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Netflix just entered a death cross, but one trader won't get bullish until it rallies 30%

Netflix just entered a death cross, and it could mean trouble ahead

The streaming wars is heating up, and Netflix has cooled down.

The streaming giant's stock has broken down since July, tumbling to its lowest levels since January. It's the worst performing stock in the communication services sector this quarter.

The slide may continue, says Bill Baruch, president of Blue Line Futures.

"As cliche as it sounds, the trend is your friend, and the trend is down on Netflix," he told CNBC's "Trading Nation" on Thursday. "Now, you have the 50-day moving average crossing below the 200-day moving average, and that's the death cross."

A death cross forms when a stock's shorter-term moving average moves below a longer-term moving average. It is a technically bearish signal that indicates a rapidly decelerating trend.

Netflix has fallen nearly 12% in August, and Baruch says the company has more pain ahead.

"It would seem there is lower to go here. In fact, if you really step back, I could not at this point become bullish on Netflix until it closes out above a trend line and previous highs at $380," said Baruch.

Netflix last traded above $380 in mid-July. The stock would need to rally nearly 30% to regain that level.

While Netflix stock is doing some buffering, another name is getting in on the streaming industry. Disney will roll out its streaming service, Disney+, on Nov. 12, with a subscription costing $6.99 per month, $2 a month cheaper than Netflix's basic service.

A new study by UBS, found the number of American customers intending to subscribe to the new streaming service is outpacing the company's initial targets. Once they sign up, the investment bank said, 57% of customers plan to cancel another streaming service.

Disney stock has risen more than 26% this year versus the S&P 500's nearly 17% rise. Baruch says Disney's positive performance can continue.

"I like Disney. Disney has set record highs this year, and last time I checked, that's a really good thing. There is a breakout that occurred and a gap higher. There's a floor right below that breakout, right about $130, so ultimately, I like being long Disney above $130. It does have a little bit of work to do to get out above the 50-day moving average, to really get the tape upbeat, but overall, I like Disney."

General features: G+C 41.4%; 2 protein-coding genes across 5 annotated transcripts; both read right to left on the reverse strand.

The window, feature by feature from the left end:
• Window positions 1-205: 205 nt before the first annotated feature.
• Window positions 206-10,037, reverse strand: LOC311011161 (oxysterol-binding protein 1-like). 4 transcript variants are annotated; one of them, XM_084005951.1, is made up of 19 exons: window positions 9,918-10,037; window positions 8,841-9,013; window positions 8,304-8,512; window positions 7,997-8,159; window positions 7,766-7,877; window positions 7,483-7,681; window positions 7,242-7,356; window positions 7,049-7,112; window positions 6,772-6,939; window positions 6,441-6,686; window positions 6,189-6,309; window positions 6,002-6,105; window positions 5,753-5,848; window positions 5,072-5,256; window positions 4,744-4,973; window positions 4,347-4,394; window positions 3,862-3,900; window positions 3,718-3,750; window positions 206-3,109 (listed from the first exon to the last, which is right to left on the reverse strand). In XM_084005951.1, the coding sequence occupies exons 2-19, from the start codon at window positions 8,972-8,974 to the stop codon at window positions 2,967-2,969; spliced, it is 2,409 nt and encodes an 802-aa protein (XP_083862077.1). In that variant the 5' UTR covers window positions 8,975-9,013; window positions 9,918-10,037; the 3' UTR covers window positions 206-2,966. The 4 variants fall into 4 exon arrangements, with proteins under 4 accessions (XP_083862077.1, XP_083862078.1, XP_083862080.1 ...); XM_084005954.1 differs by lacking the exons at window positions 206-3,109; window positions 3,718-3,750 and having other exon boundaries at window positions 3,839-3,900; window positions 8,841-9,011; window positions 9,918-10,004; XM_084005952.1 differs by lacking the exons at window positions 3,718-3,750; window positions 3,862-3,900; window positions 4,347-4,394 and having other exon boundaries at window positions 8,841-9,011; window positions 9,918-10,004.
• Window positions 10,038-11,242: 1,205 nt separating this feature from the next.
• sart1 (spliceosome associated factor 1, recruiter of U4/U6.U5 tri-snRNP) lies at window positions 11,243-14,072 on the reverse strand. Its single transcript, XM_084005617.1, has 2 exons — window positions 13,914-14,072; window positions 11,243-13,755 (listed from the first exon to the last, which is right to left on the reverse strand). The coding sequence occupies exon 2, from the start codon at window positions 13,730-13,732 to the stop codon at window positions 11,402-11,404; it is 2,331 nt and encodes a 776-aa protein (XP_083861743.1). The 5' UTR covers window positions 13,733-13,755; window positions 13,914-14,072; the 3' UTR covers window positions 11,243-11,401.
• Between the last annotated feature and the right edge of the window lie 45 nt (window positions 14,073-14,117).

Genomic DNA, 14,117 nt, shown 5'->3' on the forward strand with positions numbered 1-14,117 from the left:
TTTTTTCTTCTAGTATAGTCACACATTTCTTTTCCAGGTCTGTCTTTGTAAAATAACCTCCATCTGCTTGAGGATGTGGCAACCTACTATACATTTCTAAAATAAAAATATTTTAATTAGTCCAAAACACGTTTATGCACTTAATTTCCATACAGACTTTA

Gina Sanchez, CEO of Chantico Global, says Disney and Netflix can coexist, but the latter has some work to do before progressing.

"I think that it doesn't have to be one or the other. I think the magic number that everyone is landing on is 3. Most people are going to be willing to subscribe to at least 3 of these, so Netflix doesn't have to go away, but you have to look at this in terms of potential growth, and that's where the problem is," Sanchez said on Thursday's show.

Netflix's subscription price tag suggests to Sanchez that its explosive growth is behind it.

"You look at the fact that they've already penetrated the market in the U.S. at least pretty well, so their subscriber growth numbers have to slow, and I think they're going to struggle with that coupled with the fact that they are spending billions," she said. "Their estimated spend for 2019 is going to be $12 billion, for acquisition and new development cost, and that is now at $15 billion. That's not a great trend if you have falling subscriber growth, and you have a rising cost of acquisition growth." 

Netflix reports on its September-ending quarter on Oct. 18. Analysts expect revenue to slow to 31% growth in its third quarter, down from 34% in the same period a year earlier.